Pediatric Rehab. Therapy with kids. As someone who was born with ROBPI (right obstetric brachial plexus injury), which is a tear within the bundle of nerves by the shoulder blade and collar bone, I spent my first days of life in a hospital, not a home. Today, part of me wants to push my career path full-circle back into the NICU (neonatal intensive care unit) but we shall see. The purpose of this blog post is to shed a very brief glimpse of my patient experience (to be elaborated in a future blog post series).
First and foremost, I do not remember everything but what has “stuck” is important. I would do everything asked of me because I was a good kid. Yet the challenge for the therapists (Physical Therapy, Occupational Therapy, and Speech Therapy) was that I was smart and high-functioning, meaning that I could do just about everything they wanted me to do… and continued to be stubborn about how I wanted to do things.
Putting everything in context, I was the youngest of three kids and my mom decided to switch over to night shift so we could all go to school on time. Where I went to rehab was in Oakland. If not Children’s Hospital Oakland (CHO), then it was a school-based clinic. Either way, my mom would have to drive me at least half an hour both ways. The only thing I can really remember about CHO was the gift shop. Therapy was just something I did so I could play with the toys downstairs after an elevator trip and maybe get that stringed lion or giraffe push button toy. Somehow those managed to nab my attention.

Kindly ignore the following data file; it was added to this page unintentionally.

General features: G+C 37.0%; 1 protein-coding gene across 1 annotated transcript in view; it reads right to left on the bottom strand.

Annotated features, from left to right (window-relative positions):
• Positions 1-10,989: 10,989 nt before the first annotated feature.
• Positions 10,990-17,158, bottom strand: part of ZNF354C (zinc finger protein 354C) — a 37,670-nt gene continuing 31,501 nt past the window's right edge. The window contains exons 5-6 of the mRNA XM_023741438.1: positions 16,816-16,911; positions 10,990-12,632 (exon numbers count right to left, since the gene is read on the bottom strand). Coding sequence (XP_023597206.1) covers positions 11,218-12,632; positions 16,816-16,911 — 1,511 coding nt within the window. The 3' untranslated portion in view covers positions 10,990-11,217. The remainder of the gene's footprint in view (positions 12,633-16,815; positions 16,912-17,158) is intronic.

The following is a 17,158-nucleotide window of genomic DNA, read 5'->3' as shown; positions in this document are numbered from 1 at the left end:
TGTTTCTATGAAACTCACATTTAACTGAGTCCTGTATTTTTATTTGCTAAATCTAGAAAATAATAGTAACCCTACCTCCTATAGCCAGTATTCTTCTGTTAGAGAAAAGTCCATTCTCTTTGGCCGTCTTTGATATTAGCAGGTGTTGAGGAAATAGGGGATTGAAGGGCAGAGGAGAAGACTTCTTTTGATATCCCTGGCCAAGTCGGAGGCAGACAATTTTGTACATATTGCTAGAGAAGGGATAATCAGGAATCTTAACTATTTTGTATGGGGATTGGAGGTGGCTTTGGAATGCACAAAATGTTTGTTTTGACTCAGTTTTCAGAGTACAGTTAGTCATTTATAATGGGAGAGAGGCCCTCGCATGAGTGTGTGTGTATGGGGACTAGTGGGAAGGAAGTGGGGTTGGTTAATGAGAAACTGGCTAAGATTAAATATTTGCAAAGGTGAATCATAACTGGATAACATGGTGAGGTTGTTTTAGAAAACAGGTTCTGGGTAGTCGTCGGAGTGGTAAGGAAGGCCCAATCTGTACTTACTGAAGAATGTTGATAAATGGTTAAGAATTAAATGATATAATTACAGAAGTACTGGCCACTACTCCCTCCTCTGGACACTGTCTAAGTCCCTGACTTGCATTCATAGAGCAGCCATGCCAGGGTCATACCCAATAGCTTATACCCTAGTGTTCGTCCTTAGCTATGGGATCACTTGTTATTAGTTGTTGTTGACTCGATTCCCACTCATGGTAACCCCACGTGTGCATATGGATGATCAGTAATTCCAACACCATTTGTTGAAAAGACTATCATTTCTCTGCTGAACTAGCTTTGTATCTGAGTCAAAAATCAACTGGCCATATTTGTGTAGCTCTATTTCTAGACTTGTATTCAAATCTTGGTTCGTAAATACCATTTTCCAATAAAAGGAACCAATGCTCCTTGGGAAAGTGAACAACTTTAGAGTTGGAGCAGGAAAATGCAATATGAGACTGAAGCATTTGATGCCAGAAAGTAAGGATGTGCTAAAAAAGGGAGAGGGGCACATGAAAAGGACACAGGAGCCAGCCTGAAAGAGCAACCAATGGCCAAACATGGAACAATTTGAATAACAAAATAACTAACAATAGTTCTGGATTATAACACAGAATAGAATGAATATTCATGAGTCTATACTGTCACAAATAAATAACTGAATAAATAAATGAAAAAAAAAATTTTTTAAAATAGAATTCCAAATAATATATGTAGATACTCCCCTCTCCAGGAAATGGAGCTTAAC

It’s probably better that I grew up in that 90’s era rather than nowadays with kids playing on iPads. They have no idea what the dark ages were like before wireless Internet! By the same token, I gained so much appreciation for that value of what we had, especially the SNES with Zelda, Mario, Street Fighter, and Super Buster Bros. Those were good times when I could play with my older brother if we weren’t messing around with Legos. Or if I didn’t want to dance to New Kids on the Block or “Under the Sea”. As you can see, there was definitely a dichotomy between the clinic and my home/school. Nothing was really explained to me even though I knew my letters, numbers, and colors. Shout outs to growing up on the street… Sesame Street!